The Audience Fund for Indie Film

“If you’re gonna make it, LEARN HOW TO SELL IT!”

Bob Lefsetz

Platforms, like Kickstarter, IndieGoGo, VHX, Vimeo, Tugg and YouTube are designed for indies who are prepared to reach their audience through “direct distribution”.

It is not the responsibility of the platform to get your audience—it is yours.  Each platform gives you tools that help you achieve success but in order to succeed you have to aggressively use them.

This approach is fundamentally different from licensing your film to a traditional distributor, a method I would call “indirect distribution”.

Most filmmakers do not understand the difference between “direct” and “indirect”. This gap in understanding holds many (if not most) indie filmmakers back.

How can this gap be closed and indie film dragged into the 21st century?

Let’s imagine an audience fund for indie film. 

We start with 1 million dollars.  We want to underwrite direct distribution for up to 15 films that will be released roughly over the same year period.  We will put in between 50K to 100K per movie.

Filmmakers must have skin in the game so we require a few things from them.

Each filmmaker must bring a minimum of 25K to the effort, preferably through a crowd funding effort.  If they come with 25K we give them 50K, if they come with 50K, we give them 100K, a 2 to 1 match.  So each audience building campaign has a range of 75K to 150K to work with.

They have to commit a substantial amount of their own time to the audience gathering effort.  It has to be a central part of their job during their film’s release.  (For this we allow a modest filmmaker fee as part of the budget.)

We require that these filmmakers learn and use every tool of every platform they need to use.  We design a boot camp that educates them quickly and thoroughly.  (Best if they already use some of the tools and this boot camp is about intermediate or advanced work.)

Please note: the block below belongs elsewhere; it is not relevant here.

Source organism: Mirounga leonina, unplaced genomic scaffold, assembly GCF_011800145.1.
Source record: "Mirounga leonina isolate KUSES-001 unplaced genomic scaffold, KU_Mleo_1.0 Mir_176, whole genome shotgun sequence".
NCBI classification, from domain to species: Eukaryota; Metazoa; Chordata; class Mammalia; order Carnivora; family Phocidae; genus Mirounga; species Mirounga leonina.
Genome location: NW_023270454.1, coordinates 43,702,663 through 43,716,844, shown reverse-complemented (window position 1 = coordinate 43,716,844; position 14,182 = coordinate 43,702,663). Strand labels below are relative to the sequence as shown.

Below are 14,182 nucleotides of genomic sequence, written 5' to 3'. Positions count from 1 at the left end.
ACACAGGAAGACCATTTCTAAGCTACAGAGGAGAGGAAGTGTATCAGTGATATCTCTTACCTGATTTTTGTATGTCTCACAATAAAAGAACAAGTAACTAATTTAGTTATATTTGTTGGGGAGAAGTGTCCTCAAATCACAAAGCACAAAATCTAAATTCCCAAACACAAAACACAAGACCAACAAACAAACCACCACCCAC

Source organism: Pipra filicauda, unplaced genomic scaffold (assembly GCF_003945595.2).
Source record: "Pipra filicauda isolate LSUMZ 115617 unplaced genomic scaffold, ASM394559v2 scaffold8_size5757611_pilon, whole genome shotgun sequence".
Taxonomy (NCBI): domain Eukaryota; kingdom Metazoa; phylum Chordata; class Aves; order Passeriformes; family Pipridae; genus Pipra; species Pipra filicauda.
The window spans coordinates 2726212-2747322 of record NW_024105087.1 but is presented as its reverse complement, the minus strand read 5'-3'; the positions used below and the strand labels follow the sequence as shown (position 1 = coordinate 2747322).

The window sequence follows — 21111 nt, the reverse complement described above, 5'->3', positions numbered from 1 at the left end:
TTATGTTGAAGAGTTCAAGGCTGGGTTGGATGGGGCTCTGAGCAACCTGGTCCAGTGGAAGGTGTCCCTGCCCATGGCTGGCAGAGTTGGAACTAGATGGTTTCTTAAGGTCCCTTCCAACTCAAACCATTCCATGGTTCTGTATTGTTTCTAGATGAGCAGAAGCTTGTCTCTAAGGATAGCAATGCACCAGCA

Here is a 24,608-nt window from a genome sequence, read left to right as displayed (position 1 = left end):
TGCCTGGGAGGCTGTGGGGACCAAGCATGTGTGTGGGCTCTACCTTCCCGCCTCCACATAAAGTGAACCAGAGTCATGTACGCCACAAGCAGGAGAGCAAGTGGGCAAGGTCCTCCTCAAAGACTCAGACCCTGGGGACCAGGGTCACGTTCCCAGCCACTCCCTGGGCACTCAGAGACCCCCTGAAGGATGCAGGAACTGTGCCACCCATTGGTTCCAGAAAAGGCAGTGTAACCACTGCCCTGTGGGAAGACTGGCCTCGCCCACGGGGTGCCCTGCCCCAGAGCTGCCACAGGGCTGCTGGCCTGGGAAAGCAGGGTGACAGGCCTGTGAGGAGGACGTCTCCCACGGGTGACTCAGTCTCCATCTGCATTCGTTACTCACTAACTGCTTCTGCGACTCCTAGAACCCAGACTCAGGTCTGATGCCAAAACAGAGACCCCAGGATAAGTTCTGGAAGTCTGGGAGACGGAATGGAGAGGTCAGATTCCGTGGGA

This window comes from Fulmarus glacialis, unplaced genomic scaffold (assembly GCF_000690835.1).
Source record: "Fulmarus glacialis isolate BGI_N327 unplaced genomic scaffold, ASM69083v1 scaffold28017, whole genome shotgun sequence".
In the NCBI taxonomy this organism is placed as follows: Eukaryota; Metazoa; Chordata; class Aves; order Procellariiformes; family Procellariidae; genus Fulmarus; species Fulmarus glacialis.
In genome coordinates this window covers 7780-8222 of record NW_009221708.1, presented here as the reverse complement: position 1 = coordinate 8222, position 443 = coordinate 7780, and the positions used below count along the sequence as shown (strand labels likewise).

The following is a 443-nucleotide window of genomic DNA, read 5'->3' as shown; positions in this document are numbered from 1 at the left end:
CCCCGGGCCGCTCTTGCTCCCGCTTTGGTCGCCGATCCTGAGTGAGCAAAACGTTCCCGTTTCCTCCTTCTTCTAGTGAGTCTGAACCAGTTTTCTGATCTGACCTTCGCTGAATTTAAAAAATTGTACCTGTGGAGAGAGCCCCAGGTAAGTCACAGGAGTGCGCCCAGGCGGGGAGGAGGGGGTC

We bring in experts to advise and implement the campaigns that each film requires.  People like Caitlin Boyle, Sheri Candler, Jon Reiss, Marc Schiller, Lisanne Pajot and James Swirsky.

We also bring in companies outside the world of indie film like Collective Digital Studios or Maker Studios who understand the YouTube ecosystem and people who get where the Internet is headed like John Borthwick or Andy Weissman to connect our filmmakers with the latest in social media thinking and practice.

We require that the filmmakers write publicly and often about how they are building their audience.  They must blog about what they see, what they learn, what works and what does not.  

They need to tell us where they experience success and where they find failure.

We stipulate that they collaborate with the other filmmakers supported by the fund.  They must promote each others work. They must share information about the strategies they plan to implement and how the implementation is working (or not).  They must act as resources for each other.

We stipulate further that all the filmmakers share the numbers. How many email addresses did you collect, how many tweets or emails did you send and respond to? How much money did you spend and how much did you make? 

This all has to be shared with each other as well as the public at large.

Why all these stipulations and requirements?

This is a fund that aims to fundamentally change the way indie filmmakers think about their audiences and how they distribute their films.

A few filmmakers have used the models that this fund will support– but not nearly enough.   This fund intends to amplify the work of those that are funded and create models that many others can follow.

As Bob Lefsetz writes,

“The point is people have plenty of money to give you, you’ve just got to find a way to make it palatable.  That’s Amanda Palmer’s genius.”

This fund will create and support some new Amanda Palmers in the indie film world.

Who is in?

About Chris Dorr

I consult with companies on digital media strategy and business development. Clients include Samsung, MTV Networks, Tribeca Film Festival, Shaw Media and Canadian Film Center. I created the Future of Film blog for Tribeca. I have worked in the movie business for Disney Studios, Universal Pictures, Scott Free and in the digital media business for Intertainer, Sony and Nokia. Contact me at or follow me at @chrisdorr
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  • This sounds pretty cool. What about budgets well over $150K (perhaps $500K to $1M)? Would this model allow for collaboration with other investors, tax incentives, or even pre-sales?

    • chrisdorr